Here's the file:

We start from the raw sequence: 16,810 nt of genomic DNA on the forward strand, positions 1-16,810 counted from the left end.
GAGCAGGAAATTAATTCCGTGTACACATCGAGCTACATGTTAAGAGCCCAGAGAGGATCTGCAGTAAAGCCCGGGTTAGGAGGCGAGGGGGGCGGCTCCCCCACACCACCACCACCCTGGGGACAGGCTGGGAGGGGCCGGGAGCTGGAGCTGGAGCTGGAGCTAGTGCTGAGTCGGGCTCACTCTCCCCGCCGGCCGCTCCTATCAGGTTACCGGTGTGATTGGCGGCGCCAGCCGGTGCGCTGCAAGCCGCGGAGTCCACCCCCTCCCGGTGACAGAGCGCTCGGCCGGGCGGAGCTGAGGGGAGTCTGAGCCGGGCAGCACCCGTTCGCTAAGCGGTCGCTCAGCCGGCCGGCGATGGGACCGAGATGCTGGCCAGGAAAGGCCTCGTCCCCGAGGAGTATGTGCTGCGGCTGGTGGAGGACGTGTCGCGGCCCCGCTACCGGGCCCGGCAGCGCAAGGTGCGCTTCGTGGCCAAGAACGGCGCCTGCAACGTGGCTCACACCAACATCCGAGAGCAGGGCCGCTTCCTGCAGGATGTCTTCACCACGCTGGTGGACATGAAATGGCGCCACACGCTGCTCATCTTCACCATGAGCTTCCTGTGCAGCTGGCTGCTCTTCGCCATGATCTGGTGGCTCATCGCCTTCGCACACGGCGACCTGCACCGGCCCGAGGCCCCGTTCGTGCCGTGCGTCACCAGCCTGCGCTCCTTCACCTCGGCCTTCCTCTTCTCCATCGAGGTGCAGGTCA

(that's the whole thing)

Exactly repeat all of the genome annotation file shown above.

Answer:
We start from the raw sequence: 16,810 nt of genomic DNA on the forward strand, positions 1-16,810 counted from the left end.
GAGCAGGAAATTAATTCCGTGTACACATCGAGCTACATGTTAAGAGCCCAGAGAGGATCTGCAGTAAAGCCCGGGTTAGGAGGCGAGGGGGGCGGCTCCCCCACACCACCACCACCCTGGGGACAGGCTGGGAGGGGCCGGGAGCTGGAGCTGGAGCTGGAGCTAGTGCTGAGTCGGGCTCACTCTCCCCGCCGGCCGCTCCTATCAGGTTACCGGTGTGATTGGCGGCGCCAGCCGGTGCGCTGCAAGCCGCGGAGTCCACCCCCTCCCGGTGACAGAGCGCTCGGCCGGGCGGAGCTGAGGGGAGTCTGAGCCGGGCAGCACCCGTTCGCTAAGCGGTCGCTCAGCCGGCCGGCGATGGGACCGAGATGCTGGCCAGGAAAGGCCTCGTCCCCGAGGAGTATGTGCTGCGGCTGGTGGAGGACGTGTCGCGGCCCCGCTACCGGGCCCGGCAGCGCAAGGTGCGCTTCGTGGCCAAGAACGGCGCCTGCAACGTGGCTCACACCAACATCCGAGAGCAGGGCCGCTTCCTGCAGGATGTCTTCACCACGCTGGTGGACATGAAATGGCGCCACACGCTGCTCATCTTCACCATGAGCTTCCTGTGCAGCTGGCTGCTCTTCGCCATGATCTGGTGGCTCATCGCCTTCGCACACGGCGACCTGCACCGGCCCGAGGCCCCGTTCGTGCCGTGCGTCACCAGCCTGCGCTCCTTCACCTCGGCCTTCCTCTTCTCCATCGAGGTGCAGGTCA